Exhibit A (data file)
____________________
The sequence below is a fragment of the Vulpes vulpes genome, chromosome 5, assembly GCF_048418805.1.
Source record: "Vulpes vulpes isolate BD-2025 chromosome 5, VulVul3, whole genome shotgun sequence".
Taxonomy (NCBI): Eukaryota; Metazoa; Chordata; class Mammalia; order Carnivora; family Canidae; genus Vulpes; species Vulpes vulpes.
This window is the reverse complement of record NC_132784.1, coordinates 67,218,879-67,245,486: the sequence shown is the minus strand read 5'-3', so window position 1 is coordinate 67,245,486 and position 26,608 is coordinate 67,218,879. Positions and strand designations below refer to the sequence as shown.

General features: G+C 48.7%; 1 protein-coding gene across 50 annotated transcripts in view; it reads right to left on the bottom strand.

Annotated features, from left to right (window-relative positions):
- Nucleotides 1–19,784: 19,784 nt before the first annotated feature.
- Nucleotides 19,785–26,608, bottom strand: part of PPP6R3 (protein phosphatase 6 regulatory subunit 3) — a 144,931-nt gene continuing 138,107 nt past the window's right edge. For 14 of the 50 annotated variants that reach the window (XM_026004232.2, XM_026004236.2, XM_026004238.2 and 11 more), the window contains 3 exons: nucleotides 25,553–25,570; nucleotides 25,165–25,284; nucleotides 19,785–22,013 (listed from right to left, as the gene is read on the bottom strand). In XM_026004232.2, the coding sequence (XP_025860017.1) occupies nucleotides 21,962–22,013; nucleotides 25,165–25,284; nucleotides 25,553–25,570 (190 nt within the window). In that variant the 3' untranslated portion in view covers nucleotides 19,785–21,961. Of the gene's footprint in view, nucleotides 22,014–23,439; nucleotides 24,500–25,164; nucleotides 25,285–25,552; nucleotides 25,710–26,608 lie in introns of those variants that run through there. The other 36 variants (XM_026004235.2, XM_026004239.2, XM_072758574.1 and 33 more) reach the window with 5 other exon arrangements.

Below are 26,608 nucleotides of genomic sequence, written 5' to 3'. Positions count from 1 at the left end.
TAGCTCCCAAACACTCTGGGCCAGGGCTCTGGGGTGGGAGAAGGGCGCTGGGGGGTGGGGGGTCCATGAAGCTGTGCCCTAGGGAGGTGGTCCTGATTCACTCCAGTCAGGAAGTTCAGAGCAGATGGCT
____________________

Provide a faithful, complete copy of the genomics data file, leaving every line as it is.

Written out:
The sequence below is a fragment of the Vulpes vulpes genome, chromosome 5, assembly GCF_048418805.1.
Source record: "Vulpes vulpes isolate BD-2025 chromosome 5, VulVul3, whole genome shotgun sequence".
Taxonomy (NCBI): Eukaryota; Metazoa; Chordata; class Mammalia; order Carnivora; family Canidae; genus Vulpes; species Vulpes vulpes.
This window is the reverse complement of record NC_132784.1, coordinates 67,218,879-67,245,486: the sequence shown is the minus strand read 5'-3', so window position 1 is coordinate 67,245,486 and position 26,608 is coordinate 67,218,879. Positions and strand designations below refer to the sequence as shown.

General features: G+C 48.7%; 1 protein-coding gene across 50 annotated transcripts in view; it reads right to left on the bottom strand.

Annotated features, from left to right (window-relative positions):
- Nucleotides 1–19,784: 19,784 nt before the first annotated feature.
- Nucleotides 19,785–26,608, bottom strand: part of PPP6R3 (protein phosphatase 6 regulatory subunit 3) — a 144,931-nt gene continuing 138,107 nt past the window's right edge. For 14 of the 50 annotated variants that reach the window (XM_026004232.2, XM_026004236.2, XM_026004238.2 and 11 more), the window contains 3 exons: nucleotides 25,553–25,570; nucleotides 25,165–25,284; nucleotides 19,785–22,013 (listed from right to left, as the gene is read on the bottom strand). In XM_026004232.2, the coding sequence (XP_025860017.1) occupies nucleotides 21,962–22,013; nucleotides 25,165–25,284; nucleotides 25,553–25,570 (190 nt within the window). In that variant the 3' untranslated portion in view covers nucleotides 19,785–21,961. Of the gene's footprint in view, nucleotides 22,014–23,439; nucleotides 24,500–25,164; nucleotides 25,285–25,552; nucleotides 25,710–26,608 lie in introns of those variants that run through there. The other 36 variants (XM_026004235.2, XM_026004239.2, XM_072758574.1 and 33 more) reach the window with 5 other exon arrangements.

Below are 26,608 nucleotides of genomic sequence, written 5' to 3'. Positions count from 1 at the left end.
TAGCTCCCAAACACTCTGGGCCAGGGCTCTGGGGTGGGAGAAGGGCGCTGGGGGGTGGGGGGTCCATGAAGCTGTGCCCTAGGGAGGTGGTCCTGATTCACTCCAGTCAGGAAGTTCAGAGCAGATGGCT